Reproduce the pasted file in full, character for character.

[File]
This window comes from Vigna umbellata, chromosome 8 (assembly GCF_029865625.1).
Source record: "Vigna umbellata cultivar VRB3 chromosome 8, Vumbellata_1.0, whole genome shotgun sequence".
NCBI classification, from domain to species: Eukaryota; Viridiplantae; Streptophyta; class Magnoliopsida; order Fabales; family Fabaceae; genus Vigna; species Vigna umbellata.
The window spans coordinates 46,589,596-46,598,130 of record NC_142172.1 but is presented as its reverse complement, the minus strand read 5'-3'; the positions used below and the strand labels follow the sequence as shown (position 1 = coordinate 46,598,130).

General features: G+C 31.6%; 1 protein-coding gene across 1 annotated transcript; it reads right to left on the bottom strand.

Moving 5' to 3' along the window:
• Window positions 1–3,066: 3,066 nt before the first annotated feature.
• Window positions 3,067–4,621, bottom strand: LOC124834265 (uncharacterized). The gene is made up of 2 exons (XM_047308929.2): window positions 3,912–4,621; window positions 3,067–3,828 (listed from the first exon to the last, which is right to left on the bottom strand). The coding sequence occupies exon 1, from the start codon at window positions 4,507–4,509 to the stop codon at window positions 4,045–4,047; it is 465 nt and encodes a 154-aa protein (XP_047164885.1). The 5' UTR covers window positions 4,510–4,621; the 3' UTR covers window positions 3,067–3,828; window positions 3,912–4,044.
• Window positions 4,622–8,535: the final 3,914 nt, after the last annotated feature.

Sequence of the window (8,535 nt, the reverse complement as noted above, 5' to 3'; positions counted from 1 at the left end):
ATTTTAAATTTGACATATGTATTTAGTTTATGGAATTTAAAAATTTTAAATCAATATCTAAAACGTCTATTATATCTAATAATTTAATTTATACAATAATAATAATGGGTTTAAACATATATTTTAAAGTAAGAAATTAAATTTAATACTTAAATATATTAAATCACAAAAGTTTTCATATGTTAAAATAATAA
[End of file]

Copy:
This window comes from Vigna umbellata, chromosome 8 (assembly GCF_029865625.1).
Source record: "Vigna umbellata cultivar VRB3 chromosome 8, Vumbellata_1.0, whole genome shotgun sequence".
NCBI classification, from domain to species: Eukaryota; Viridiplantae; Streptophyta; class Magnoliopsida; order Fabales; family Fabaceae; genus Vigna; species Vigna umbellata.
The window spans coordinates 46,589,596-46,598,130 of record NC_142172.1 but is presented as its reverse complement, the minus strand read 5'-3'; the positions used below and the strand labels follow the sequence as shown (position 1 = coordinate 46,598,130).

General features: G+C 31.6%; 1 protein-coding gene across 1 annotated transcript; it reads right to left on the bottom strand.

Moving 5' to 3' along the window:
• Window positions 1–3,066: 3,066 nt before the first annotated feature.
• Window positions 3,067–4,621, bottom strand: LOC124834265 (uncharacterized). The gene is made up of 2 exons (XM_047308929.2): window positions 3,912–4,621; window positions 3,067–3,828 (listed from the first exon to the last, which is right to left on the bottom strand). The coding sequence occupies exon 1, from the start codon at window positions 4,507–4,509 to the stop codon at window positions 4,045–4,047; it is 465 nt and encodes a 154-aa protein (XP_047164885.1). The 5' UTR covers window positions 4,510–4,621; the 3' UTR covers window positions 3,067–3,828; window positions 3,912–4,044.
• Window positions 4,622–8,535: the final 3,914 nt, after the last annotated feature.

Sequence of the window (8,535 nt, the reverse complement as noted above, 5' to 3'; positions counted from 1 at the left end):
ATTTTAAATTTGACATATGTATTTAGTTTATGGAATTTAAAAATTTTAAATCAATATCTAAAACGTCTATTATATCTAATAATTTAATTTATACAATAATAATAATGGGTTTAAACATATATTTTAAAGTAAGAAATTAAATTTAATACTTAAATATATTAAATCACAAAAGTTTTCATATGTTAAAATAATAA